A lot of people have seen Les Miserables the musical, now a lot of people have seen Les Miserables the film, and some, like me, will also have attempted Victor Hugo’s mammoth novel. I was heartened to read that even Tom Hooper, the director of the film version, didn’t manage to read every word! Like me, he found some of the digressions into things like convents (why they aren’t a good thing) and a full blow, by blow description of the Battle of Waterloo (which happens before the action of the novel and only has a small minor incident to add to the plot),a few thousand words too far.
However, some of the digressions are more material to the subject of the book:
Hugo deals with the horrors of being poor, of being an outcast in an unremittingly unforgiving system – Fantine falls foul of this and Jean Valjean (eventually) triumphs over it – but only by becoming part of that system. The character of Marius is more interesting. In some of his interviews about the part, Eddie Redmayne has pointed out that the character of Marius is not quite as straightforward as the original musical version suggests. In the film there has been the opportunity to bring in a bit more of the original story. In this Marius is the grandchild of a bourgeois grandee, he breaks away from his family (and all the comforts associated with it) to join the Revolution and to live as a ‘common person’. However he falls in love with Cossette (who has gone on the opposite journey from impoverished urchin to well off bourgeoise maiden) and in marrying her returns to the ‘class’ he came from.
One of the chapters that readers of Hugo’s novel might be tempted to skip is a long disquisition on the Bourgeoisie. I found it fascinating, echoing as it did my earlier blog posting about Zombie-Citizens. In Hugo’s description of the bourgeois grandfather of Marius he paints a picture of high conservatism, of money and acceptance by one’s peers being of greater value than love or free-thought. That do be exceptional is to be an outcast. That everything must be in moderation and everything must support the status-quo (assuming that the status-quo is one that supports high conservatism and the rights of the bourgeois). Although in Hugo’s time this related to a very specific class of people, he does show later in the novel the people of Paris shutting up their shutters against the revolutionaries and refusing them aid. These are not so much the Haute but the common bourgeoisie – equally keen not to become embroiled in anything outside the realm of their day to day lives, equally keen to preserve what they have, rather than explore what they might have. This is where the parallel lies with our own society today.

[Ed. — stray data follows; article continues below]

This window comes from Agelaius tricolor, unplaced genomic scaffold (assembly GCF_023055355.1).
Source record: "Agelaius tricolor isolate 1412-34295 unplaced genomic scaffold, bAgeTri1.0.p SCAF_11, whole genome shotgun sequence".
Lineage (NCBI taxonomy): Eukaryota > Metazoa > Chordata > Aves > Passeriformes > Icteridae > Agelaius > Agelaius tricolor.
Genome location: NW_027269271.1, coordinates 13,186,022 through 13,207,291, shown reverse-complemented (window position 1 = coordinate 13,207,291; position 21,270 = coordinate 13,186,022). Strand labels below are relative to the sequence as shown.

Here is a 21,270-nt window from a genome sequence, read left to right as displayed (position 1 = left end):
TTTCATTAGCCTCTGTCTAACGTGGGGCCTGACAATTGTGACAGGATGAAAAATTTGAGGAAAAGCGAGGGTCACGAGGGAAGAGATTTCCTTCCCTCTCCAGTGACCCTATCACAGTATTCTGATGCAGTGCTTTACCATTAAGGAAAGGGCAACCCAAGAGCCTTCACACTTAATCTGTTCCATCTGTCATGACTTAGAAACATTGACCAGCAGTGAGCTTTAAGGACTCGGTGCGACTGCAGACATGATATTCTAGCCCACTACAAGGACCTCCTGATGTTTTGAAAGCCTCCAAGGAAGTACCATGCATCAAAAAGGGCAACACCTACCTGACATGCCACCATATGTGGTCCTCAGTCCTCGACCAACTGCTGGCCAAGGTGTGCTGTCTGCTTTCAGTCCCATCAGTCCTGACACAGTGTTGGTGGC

Few of the ancient class divisions remain in British society – but that does not mean there are no divisions. There are workers – the huge majority of the population work and the scale on which they are paid for that work divides us. Again the majority ‘get along’ and the minority live high (but often work hard for it). There is an even smaller number of actual aristocrats still living off their estates and investments. However, we no longer accord power to lineage – only to money and means of making it. There is also a minority who don’t work, who live off government handouts – most of these fall in and out of the worker category on a regular basis, a minority (probably as small as the aristocrats) will never work.
So the majority is us – the workers – scraping along – some more comfortably than others. And the majority of this majority are in essence bourgeois – zombie citizens who take no interest and make no effort unless it directly relates to threats to their own comfort and aspirations (for a larger house to accommodate their two children, or a bigger, faster car). They take no interest either in society as a whole, or even in the smaller community of the towns or areas they live in – unless again whatever changes proposed adversely effect their own lives. They are not interested in politics, the environment (although they may reluctantly recycle as they need to fit in) or inequalities that affect other people.
The minority of the workers, with a few of the non-workers and quite possibly a few of the aristocrats and even the high-living-workers – will care – will seek to actively change things for the better, but how can they ever succeed? How could the revolution of Les Miserables ever have hoped to succeed? Not just outnumbered by the forces of the government but also outnumbered by the forces of indifference. The answer then, for any revolution – whether of government or simply (more importantly) of thought – to succeed – is to activate the zombies – to cure them of their zombie-dom and to build the group of active citizens from minority to majority.
But if they are not interested in taking part how can we do this? Won’t we always be preaching to the converted with our protest marches, our documentaries, our occupations? On the whole yes. Or the zombies will merely spectate, shaking their heads (or nodding them) but not taking part. So we need to reach them through something they do take part in – culture – low or high – it is consumed, it is part of ‘normal’ behaviour, it insidiously affects the psyche and the imagination – no wonder our current government is trying to take it right off the menu!
We need to fight (fellow revolutionaries) to keep culture alive and kicking and relevant – keep it working to subliminally convert the zombie citizen to the active citizen.
I’ve set up the Possible Theatre Collective to do this – what are you doing?